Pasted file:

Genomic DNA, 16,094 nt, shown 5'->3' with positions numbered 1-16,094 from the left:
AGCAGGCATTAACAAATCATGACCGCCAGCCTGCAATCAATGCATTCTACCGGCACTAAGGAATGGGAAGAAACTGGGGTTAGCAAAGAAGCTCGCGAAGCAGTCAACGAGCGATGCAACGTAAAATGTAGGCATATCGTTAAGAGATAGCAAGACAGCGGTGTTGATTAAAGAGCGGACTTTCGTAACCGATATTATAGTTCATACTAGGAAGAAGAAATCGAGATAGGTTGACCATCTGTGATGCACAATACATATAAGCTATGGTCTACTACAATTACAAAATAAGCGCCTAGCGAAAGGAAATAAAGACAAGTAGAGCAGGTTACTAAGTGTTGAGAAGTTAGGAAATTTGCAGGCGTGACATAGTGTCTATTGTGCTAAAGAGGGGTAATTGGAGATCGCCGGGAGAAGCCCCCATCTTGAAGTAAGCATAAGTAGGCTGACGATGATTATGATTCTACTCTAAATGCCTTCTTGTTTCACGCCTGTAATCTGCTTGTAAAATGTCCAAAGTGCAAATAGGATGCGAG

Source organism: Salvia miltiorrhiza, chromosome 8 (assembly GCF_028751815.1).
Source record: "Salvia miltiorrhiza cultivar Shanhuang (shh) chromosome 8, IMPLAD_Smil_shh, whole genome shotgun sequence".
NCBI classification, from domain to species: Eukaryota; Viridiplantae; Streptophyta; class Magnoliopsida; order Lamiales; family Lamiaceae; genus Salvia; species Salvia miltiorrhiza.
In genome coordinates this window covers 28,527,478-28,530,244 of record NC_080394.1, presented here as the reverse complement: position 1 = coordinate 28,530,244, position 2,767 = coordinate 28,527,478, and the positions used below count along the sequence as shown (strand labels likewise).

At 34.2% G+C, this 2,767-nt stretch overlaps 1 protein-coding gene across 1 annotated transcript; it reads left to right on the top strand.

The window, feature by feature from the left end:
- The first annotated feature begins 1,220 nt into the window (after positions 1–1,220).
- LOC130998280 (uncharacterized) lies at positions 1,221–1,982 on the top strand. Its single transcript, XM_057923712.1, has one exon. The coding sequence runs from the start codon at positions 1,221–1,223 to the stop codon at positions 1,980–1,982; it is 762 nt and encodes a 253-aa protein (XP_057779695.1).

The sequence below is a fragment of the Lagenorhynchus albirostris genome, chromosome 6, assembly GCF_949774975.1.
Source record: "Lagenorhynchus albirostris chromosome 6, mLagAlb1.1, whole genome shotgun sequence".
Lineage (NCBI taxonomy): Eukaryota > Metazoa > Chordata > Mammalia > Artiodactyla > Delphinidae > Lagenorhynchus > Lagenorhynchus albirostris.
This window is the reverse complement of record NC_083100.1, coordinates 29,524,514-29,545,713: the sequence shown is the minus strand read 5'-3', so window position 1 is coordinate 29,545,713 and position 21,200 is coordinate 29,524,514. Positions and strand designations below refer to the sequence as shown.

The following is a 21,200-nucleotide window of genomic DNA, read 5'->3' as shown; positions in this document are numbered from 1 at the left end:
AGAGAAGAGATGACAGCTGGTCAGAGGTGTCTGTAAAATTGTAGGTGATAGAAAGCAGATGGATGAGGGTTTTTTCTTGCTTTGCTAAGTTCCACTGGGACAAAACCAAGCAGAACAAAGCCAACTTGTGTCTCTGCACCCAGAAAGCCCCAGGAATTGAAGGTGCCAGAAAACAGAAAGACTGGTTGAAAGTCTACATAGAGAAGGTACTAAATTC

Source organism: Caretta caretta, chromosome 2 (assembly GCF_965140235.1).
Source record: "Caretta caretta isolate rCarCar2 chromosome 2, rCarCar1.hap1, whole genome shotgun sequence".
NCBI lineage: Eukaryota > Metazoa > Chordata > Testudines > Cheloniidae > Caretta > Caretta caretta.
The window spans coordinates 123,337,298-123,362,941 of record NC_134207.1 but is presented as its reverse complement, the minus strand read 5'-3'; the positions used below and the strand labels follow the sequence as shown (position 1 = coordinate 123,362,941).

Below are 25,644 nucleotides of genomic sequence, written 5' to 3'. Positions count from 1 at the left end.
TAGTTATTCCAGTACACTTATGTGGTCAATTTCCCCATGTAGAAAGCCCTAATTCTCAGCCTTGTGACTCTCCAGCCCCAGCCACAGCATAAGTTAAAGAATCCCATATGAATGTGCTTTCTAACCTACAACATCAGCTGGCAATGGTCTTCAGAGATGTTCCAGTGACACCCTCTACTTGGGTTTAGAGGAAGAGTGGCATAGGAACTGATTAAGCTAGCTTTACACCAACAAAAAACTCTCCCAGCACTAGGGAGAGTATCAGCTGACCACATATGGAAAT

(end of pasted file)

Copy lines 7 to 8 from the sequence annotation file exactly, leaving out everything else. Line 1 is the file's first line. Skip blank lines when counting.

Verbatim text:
At 34.2% G+C, this 2,767-nt stretch overlaps 1 protein-coding gene across 1 annotated transcript; it reads left to right on the top strand.

The window, feature by feature from the left end: